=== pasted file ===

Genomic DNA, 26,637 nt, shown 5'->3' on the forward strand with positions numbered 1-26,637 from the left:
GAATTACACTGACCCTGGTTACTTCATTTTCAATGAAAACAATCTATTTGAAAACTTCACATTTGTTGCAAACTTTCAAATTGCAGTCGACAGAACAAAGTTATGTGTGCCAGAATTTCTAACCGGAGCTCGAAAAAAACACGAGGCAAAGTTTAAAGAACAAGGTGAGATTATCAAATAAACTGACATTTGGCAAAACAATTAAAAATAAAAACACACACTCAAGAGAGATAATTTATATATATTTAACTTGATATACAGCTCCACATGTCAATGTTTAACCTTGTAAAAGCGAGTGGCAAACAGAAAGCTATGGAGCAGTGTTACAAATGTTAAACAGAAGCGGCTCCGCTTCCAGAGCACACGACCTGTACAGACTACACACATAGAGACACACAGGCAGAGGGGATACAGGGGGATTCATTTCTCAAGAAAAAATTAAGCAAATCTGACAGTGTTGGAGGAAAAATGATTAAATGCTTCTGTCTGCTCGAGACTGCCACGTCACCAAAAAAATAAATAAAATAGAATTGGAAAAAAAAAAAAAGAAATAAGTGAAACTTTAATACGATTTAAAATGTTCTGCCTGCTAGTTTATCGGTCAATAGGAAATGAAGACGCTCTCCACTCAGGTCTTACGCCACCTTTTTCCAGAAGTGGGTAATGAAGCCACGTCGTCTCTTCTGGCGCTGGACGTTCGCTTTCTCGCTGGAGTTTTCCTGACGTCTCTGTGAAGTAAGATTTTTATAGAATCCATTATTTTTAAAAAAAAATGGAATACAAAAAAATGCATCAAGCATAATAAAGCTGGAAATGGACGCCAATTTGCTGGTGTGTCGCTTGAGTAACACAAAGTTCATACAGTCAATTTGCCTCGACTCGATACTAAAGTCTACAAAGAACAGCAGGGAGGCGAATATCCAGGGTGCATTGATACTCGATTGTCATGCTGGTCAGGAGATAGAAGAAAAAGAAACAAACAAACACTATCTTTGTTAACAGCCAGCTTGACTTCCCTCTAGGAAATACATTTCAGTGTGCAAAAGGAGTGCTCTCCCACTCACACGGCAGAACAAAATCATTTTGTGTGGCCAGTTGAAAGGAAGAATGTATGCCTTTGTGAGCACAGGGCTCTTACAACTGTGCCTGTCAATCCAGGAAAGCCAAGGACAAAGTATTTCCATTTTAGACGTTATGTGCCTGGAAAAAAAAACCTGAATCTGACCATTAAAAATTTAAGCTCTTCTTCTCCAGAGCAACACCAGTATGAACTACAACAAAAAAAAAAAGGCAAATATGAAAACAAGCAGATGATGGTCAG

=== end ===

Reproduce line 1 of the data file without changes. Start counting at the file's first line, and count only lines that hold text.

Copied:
Genomic DNA, 26,637 nt, shown 5'->3' on the forward strand with positions numbered 1-26,637 from the left: